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Scary Movie 3 (15)



Review by: Jack Foley | Rating: One

DVD SPECIAL FEATURES: 10 deleted scenes; Making of; Making of... Fore real; Outtakes/bloopers; Hulk vs. Aliens: Behind the Scenes of the Alternate Ending; Feature commentary with director David Zucker.

LONG gone are the days when Hollywood was able to spoof anything well, as too much emphasis has been placed on easy sight gags, crass bad taste jokes and a general inability to think of anything new.

Hence, when the original Scary Movie arrived, to parody the likes of The Sixth Sense and Scream, the laughs that were present were also accompanied with the reassuring promise, in the poster tagline, that there would be ‘no sequel’.

How the hell we now have a third film is, therefore, quite difficult to comprehend, particularly as the franchise creators, the much-maligned Wayans brothers, decided to call it a day after the shambolic second film in the series.

But the powers that be have subsequently approached spoof kings, David Zucker, his brother, Jerry, and Jim Abrahams, of Airplane! fame, to attempt to breathe new life into the ailing franchise, by taking the proverbial out of everything from Signs and The Ring, to 8 Mile and The Matrix Reloaded.

The result, though, is a particularly unfunny collection of gags, ill-served by a largely tired cast of has-beens - we’re talking Charlie Sheen and Leslie Nielsen, who continually crop up in spoofs of films they wouldn’t get close to in original form.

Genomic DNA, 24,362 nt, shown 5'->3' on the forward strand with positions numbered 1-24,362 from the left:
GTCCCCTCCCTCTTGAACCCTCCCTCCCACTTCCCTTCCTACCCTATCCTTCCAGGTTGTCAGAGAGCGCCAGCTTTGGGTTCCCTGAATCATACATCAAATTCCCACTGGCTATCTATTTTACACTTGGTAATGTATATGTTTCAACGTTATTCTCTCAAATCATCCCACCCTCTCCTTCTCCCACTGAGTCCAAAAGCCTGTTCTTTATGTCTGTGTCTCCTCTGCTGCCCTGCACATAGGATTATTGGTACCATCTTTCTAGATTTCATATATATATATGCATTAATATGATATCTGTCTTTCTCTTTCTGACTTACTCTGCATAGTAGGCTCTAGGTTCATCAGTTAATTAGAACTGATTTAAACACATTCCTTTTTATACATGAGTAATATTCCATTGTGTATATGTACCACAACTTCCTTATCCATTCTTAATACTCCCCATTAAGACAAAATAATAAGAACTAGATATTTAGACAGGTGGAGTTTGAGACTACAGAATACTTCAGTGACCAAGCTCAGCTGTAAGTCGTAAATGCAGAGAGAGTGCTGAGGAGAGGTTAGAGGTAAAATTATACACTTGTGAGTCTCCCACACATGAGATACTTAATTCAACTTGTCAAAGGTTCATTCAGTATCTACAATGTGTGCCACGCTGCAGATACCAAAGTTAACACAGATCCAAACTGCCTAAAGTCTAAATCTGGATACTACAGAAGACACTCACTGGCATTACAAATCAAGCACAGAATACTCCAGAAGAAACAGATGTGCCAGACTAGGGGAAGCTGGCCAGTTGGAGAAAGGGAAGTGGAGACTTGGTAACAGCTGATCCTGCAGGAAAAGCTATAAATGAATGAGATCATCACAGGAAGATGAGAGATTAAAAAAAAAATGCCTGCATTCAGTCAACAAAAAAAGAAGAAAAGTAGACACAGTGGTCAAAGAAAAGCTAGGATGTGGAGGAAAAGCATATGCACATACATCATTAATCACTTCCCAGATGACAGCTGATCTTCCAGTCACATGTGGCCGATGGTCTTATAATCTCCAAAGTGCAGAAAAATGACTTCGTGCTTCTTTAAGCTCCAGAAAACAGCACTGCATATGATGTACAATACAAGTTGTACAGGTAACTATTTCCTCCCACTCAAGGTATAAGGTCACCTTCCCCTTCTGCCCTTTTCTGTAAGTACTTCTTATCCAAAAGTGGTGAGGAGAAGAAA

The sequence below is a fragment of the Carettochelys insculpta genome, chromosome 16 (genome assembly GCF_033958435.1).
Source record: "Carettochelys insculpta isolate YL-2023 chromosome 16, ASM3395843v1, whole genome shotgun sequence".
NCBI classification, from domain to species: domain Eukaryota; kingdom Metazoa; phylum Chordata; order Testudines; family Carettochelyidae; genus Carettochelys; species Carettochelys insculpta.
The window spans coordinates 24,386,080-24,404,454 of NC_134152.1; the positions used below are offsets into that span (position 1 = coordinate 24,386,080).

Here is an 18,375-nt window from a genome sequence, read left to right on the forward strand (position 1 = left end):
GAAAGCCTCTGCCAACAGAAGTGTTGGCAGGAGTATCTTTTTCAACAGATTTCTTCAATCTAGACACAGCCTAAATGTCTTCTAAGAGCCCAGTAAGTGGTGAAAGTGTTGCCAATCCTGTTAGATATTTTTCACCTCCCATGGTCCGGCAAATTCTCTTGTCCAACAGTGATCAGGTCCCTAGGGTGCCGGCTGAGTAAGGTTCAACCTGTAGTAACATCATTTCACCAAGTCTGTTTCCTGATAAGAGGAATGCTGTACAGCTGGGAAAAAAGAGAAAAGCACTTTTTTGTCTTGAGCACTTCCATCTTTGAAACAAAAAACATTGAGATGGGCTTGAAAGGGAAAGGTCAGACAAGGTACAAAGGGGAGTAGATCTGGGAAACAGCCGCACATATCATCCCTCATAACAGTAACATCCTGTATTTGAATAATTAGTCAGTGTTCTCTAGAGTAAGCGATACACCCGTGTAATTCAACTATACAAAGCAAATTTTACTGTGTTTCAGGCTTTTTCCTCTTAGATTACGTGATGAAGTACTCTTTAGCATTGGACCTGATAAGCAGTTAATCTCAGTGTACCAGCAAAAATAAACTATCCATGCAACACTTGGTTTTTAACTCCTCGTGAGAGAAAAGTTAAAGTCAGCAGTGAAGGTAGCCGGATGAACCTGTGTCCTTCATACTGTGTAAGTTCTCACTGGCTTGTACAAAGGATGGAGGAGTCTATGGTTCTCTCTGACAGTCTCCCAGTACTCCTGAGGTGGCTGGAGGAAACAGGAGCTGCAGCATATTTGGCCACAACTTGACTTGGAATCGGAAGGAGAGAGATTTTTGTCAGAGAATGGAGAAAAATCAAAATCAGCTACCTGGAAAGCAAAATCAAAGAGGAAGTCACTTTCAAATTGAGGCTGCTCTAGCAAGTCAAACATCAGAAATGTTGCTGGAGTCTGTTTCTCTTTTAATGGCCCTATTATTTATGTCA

Series regular, Anna Faris, also returns, as inept reporter, Cindy Campbell, who must contend with everything from mysterious crop circles, deathly video tapes, and inept rappers, in the hope of landing the ultimate scoop during television sweeps.

But most, if not all of the principal performers and star cameos find themselves lost amid an ever-increasing tide of banality.

Things start brightly, with an entertaining prologue featuring Pamela Anderson and Jenny McCarthy in a mildly amusing take-off of the opening scene from The Ring, but they quickly descend into one tired skit after another, usually involving the same sort of gag.

A boy is repeatedly run over by a car, while another of the lead characters seeks to gain comedy mileage by repeatedly hitting his head against low-hanging objects, without every really managing to appeal to the funny bone.

The best gag is reserved for the now infamous Michael Jackson sequence, while a framed picture of Harrison Ford, as the former president of the United States, raises the faintest smirk, as does the opportunity of seeing wretched Pop Idol judge, Simon Cowell, being gunned down by a rapper during the 8 Mile segment.

But, on the whole, this is a lame exercise in exploiting better movies for quick-fix profits, which speaks volumes for the ‘dumbing down factor’ that seems to have crept into all aspects of entertainment at the moment. The film performed amazingly well at the US box office, despite negative reviews.

Genuine fans of any of the movies parodied will want to avoid it like the plague, however, as should anyone else who values quality, just in case we are forced to contend with the prospect of a Scary Movie 4 in the future.

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